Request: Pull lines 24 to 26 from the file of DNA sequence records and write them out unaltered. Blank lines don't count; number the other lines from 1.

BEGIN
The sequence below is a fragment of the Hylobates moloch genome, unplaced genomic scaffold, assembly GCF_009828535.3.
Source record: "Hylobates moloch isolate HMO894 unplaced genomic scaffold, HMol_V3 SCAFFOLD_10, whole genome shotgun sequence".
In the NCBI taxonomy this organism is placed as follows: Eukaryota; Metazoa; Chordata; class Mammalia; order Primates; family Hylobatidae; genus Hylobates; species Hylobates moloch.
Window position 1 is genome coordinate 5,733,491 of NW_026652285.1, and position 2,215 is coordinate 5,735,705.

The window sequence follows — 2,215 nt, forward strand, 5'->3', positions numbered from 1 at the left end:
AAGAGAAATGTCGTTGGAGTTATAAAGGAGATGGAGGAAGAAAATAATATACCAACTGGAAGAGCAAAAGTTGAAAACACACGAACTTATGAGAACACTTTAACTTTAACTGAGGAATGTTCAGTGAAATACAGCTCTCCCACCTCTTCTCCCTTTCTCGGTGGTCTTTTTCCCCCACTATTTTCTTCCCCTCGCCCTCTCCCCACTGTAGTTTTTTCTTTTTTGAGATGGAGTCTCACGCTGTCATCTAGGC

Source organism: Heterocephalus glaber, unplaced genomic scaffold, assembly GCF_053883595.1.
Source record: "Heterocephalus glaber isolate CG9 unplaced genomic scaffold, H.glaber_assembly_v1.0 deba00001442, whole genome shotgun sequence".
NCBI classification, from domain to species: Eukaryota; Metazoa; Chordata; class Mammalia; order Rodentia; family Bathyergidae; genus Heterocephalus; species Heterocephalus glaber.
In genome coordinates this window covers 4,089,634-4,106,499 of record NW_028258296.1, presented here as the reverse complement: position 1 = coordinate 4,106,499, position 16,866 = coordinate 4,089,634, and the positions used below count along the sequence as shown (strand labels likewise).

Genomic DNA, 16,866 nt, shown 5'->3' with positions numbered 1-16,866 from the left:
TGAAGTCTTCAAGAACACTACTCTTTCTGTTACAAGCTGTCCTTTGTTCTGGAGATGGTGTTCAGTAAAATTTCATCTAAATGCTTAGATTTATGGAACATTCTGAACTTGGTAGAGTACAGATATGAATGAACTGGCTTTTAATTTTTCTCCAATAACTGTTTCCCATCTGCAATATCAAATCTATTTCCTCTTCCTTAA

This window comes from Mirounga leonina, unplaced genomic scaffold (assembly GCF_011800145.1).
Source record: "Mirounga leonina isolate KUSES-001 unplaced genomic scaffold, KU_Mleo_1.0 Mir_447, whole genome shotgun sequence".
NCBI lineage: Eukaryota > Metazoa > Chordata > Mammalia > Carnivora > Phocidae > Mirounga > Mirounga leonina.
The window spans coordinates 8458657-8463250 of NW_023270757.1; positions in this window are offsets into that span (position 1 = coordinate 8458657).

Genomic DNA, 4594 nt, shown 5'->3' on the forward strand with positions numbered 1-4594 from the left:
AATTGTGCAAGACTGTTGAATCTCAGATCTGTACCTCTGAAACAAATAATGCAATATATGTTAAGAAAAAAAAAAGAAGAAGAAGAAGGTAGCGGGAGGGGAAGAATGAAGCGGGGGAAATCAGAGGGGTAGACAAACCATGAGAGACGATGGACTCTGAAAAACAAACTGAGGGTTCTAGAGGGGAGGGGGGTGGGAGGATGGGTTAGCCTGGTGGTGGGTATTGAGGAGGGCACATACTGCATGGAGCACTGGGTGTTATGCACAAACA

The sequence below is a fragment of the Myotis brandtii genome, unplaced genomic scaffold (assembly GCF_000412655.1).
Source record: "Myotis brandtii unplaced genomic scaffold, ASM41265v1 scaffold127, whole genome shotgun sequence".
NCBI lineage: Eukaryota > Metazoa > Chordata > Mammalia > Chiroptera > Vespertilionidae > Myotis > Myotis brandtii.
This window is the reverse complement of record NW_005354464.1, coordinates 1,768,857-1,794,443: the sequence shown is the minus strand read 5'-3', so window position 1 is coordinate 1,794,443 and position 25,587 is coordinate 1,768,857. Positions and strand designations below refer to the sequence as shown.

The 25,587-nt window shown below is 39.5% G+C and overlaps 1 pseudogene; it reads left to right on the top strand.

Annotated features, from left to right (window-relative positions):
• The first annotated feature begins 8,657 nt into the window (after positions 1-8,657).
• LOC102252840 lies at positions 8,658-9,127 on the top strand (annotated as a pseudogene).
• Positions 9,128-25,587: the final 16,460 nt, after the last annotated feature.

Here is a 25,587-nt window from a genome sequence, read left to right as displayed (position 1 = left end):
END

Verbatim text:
Annotated features, from left to right (window-relative positions):
• The first annotated feature begins 8,657 nt into the window (after positions 1-8,657).
• LOC102252840 lies at positions 8,658-9,127 on the top strand (annotated as a pseudogene).